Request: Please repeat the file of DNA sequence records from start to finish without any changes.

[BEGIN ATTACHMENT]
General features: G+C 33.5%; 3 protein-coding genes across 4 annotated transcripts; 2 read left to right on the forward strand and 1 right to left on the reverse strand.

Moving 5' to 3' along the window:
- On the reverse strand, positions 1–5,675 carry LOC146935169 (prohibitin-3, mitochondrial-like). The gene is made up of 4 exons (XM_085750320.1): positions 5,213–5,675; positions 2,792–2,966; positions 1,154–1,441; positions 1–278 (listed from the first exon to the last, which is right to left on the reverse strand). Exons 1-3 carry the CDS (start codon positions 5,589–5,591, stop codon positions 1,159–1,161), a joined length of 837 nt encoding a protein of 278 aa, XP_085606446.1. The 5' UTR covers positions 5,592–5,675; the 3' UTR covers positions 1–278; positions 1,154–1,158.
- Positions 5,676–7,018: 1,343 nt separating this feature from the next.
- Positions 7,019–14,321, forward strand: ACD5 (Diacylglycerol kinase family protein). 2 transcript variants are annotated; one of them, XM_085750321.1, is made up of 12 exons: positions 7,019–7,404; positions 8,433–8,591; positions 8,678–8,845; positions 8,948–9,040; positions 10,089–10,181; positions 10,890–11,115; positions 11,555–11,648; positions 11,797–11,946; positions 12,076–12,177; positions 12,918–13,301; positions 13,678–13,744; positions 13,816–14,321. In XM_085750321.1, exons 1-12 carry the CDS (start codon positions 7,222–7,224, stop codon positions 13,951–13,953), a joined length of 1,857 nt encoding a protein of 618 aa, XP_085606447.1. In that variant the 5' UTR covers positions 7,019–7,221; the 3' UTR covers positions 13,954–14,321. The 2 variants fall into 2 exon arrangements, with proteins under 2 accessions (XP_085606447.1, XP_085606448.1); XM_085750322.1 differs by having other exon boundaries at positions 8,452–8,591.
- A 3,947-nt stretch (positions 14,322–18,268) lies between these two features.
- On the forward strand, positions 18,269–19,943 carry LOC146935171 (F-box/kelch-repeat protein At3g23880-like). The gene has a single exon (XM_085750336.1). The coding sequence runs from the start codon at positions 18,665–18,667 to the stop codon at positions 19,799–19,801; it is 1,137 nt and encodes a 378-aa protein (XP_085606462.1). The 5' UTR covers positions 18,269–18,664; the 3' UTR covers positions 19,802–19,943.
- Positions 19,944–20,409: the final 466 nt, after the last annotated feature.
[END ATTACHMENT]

General features: G+C 33.5%; 3 protein-coding genes across 4 annotated transcripts; 2 read left to right on the forward strand and 1 right to left on the reverse strand.

Moving 5' to 3' along the window:
- On the reverse strand, positions 1–5,675 carry LOC146935169 (prohibitin-3, mitochondrial-like). The gene is made up of 4 exons (XM_085750320.1): positions 5,213–5,675; positions 2,792–2,966; positions 1,154–1,441; positions 1–278 (listed from the first exon to the last, which is right to left on the reverse strand). Exons 1-3 carry the CDS (start codon positions 5,589–5,591, stop codon positions 1,159–1,161), a joined length of 837 nt encoding a protein of 278 aa, XP_085606446.1. The 5' UTR covers positions 5,592–5,675; the 3' UTR covers positions 1–278; positions 1,154–1,158.
- Positions 5,676–7,018: 1,343 nt separating this feature from the next.
- Positions 7,019–14,321, forward strand: ACD5 (Diacylglycerol kinase family protein). 2 transcript variants are annotated; one of them, XM_085750321.1, is made up of 12 exons: positions 7,019–7,404; positions 8,433–8,591; positions 8,678–8,845; positions 8,948–9,040; positions 10,089–10,181; positions 10,890–11,115; positions 11,555–11,648; positions 11,797–11,946; positions 12,076–12,177; positions 12,918–13,301; positions 13,678–13,744; positions 13,816–14,321. In XM_085750321.1, exons 1-12 carry the CDS (start codon positions 7,222–7,224, stop codon positions 13,951–13,953), a joined length of 1,857 nt encoding a protein of 618 aa, XP_085606447.1. In that variant the 5' UTR covers positions 7,019–7,221; the 3' UTR covers positions 13,954–14,321. The 2 variants fall into 2 exon arrangements, with proteins under 2 accessions (XP_085606447.1, XP_085606448.1); XM_085750322.1 differs by having other exon boundaries at positions 8,452–8,591.
- A 3,947-nt stretch (positions 14,322–18,268) lies between these two features.
- On the forward strand, positions 18,269–19,943 carry LOC146935171 (F-box/kelch-repeat protein At3g23880-like). The gene has a single exon (XM_085750336.1). The coding sequence runs from the start codon at positions 18,665–18,667 to the stop codon at positions 19,799–19,801; it is 1,137 nt and encodes a 378-aa protein (XP_085606462.1). The 5' UTR covers positions 18,269–18,664; the 3' UTR covers positions 19,802–19,943.
- Positions 19,944–20,409: the final 466 nt, after the last annotated feature.